The Susquehanna Council of Boy Scouts of America presented its Distinguished Citizen Award for 2013 to Dr. William Martin at the Community Arts Center's Capitol Lounge on Thursday evening.
The local Scout council, which supports troops in Lycoming, Clinton, Northumberland, Snyder and Union counties, has been presenting the award for about 15 years "to recognize people locally in the community who represent the values of Scouting," executive director Jon Brennan said.
After Boy Scouts from Troop 38, based at St. Ann's Church, presented the colors, William Carlucci, Susquehanna Council president, welcomed guests with his own Scouting backstory.
Bill Martin accepts the Boy Scouts’ Distinguished Citizen Award at the Community Arts Center Thursday evening.
"There's this little old lady in the back, my mother, who on Aug. 26, 1966, grabbed this 11-year-old boy and dragged him to his first Boy Scout meeting," Carlucci said. "My father wasn't in favor of me going into Boy Scouts ... he assumed I'd be eating raw food because I'd be too inept to cook it. He was right. He thought I'd get in fights with other kids. He was right. Mother, however, believed that this might teach me how to get along with people. And she was right."
State Sen. E. Eugene Yaw, R-Loyalsock Township, and state representatives Garth Everett, R-Muncy, and Rick Mirabito, D-Williamsport, then presented proclamations to Martin on behalf of their respective chambers.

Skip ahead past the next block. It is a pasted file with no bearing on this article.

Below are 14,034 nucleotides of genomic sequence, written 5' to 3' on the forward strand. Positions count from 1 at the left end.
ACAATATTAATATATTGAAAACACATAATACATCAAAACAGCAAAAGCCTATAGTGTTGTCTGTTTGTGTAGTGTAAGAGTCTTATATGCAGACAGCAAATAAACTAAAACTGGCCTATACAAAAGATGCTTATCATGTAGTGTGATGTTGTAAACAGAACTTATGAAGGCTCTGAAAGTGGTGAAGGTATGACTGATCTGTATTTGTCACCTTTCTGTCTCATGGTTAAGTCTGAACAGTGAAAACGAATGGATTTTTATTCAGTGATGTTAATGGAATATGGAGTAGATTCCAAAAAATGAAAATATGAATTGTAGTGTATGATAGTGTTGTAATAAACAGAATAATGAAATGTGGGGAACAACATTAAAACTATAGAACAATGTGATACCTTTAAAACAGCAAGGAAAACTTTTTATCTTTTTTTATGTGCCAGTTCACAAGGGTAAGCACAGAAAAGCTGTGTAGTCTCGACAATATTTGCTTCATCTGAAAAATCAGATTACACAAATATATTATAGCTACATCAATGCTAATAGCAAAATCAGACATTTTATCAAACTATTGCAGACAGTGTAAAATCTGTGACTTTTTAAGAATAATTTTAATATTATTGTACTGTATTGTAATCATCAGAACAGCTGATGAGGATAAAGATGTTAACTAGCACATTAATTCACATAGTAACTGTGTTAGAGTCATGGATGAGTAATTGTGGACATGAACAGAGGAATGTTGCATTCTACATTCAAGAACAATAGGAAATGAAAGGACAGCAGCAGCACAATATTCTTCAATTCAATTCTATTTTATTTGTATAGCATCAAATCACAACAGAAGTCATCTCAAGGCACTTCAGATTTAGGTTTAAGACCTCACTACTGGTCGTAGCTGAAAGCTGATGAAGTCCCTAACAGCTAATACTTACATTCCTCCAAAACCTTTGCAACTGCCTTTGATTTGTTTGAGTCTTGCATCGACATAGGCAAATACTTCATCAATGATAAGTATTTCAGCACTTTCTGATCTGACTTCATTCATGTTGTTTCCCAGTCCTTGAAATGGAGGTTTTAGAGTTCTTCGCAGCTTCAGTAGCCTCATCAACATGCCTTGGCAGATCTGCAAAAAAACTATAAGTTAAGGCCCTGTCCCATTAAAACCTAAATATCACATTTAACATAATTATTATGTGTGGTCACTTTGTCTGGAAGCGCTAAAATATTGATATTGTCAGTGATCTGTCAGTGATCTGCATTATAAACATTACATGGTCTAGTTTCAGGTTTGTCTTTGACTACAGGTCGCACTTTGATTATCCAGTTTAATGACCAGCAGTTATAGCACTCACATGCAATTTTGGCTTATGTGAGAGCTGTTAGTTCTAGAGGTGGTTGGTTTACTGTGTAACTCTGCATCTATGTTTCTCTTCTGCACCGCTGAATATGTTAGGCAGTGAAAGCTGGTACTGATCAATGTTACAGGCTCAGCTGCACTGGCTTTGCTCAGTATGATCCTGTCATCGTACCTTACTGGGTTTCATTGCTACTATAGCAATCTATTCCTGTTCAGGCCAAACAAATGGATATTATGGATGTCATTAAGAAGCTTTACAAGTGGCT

"I've known Bill over 30 years, and he's carved out this expertise in building over that time," Yaw said. "There's no question in my mind he's removed more buried fuel tanks in this community than anybody here. He pulled up a railroad car where the Wendy's (on Maynard Street) is now."
CAC director Rob Steele then proffered some humor on Martin's behalf
"I was talking to Davie Jane (Gilmour) and she said 'It must be the fourth Thursday of the month because Bill's wearing a black and white pinstriped suit with a black and white tie.' He orders his suits in the closet so he wears them in the rotation. That is being prepared."
Steele then went through the Scout Laws, and applied them to Martin: Trustworthy, Loyal, Helpful, Friendly, Courteous, Kind, Obedient, Cheerful, Thrifty, Brave, Clean and Reverent. He then listed a number of "re" virtues that apply to Martin, seriously and in jest.
"Reverent there's a spot in heaven for Bill, and it's probably a metered parking spot monitored by the Williamsport Parking Authority," Steele said. "Relentless - there's no project he's failed to complete. He just doesn't give up until he's finished."
Gilmour, president of Penn College, then presented the award to Martin.
"He taught me a lot about how to be more efficient and more effective. He's been behind $244 million worth of building and renovation," she said.
Martin accepted by saying "I'm somewhat at a loss for words. I'm just a bit uncomfortable with any kind of form of individual recognition. In my life anything I've managed to accomplish, I've been so fortunate to work with intelligent, hard-working dedicated individuals. If the whole is greater than the sum of its parts, I feel more a part than a whole."
Martin then told of his family, with a father who was an assistant scoutmaster and a mother who served as his troop's den mother.
"Rob gave the Boy Scout oaths, and that's a tall order. If I'm six out of 12 on any given day I count it a win."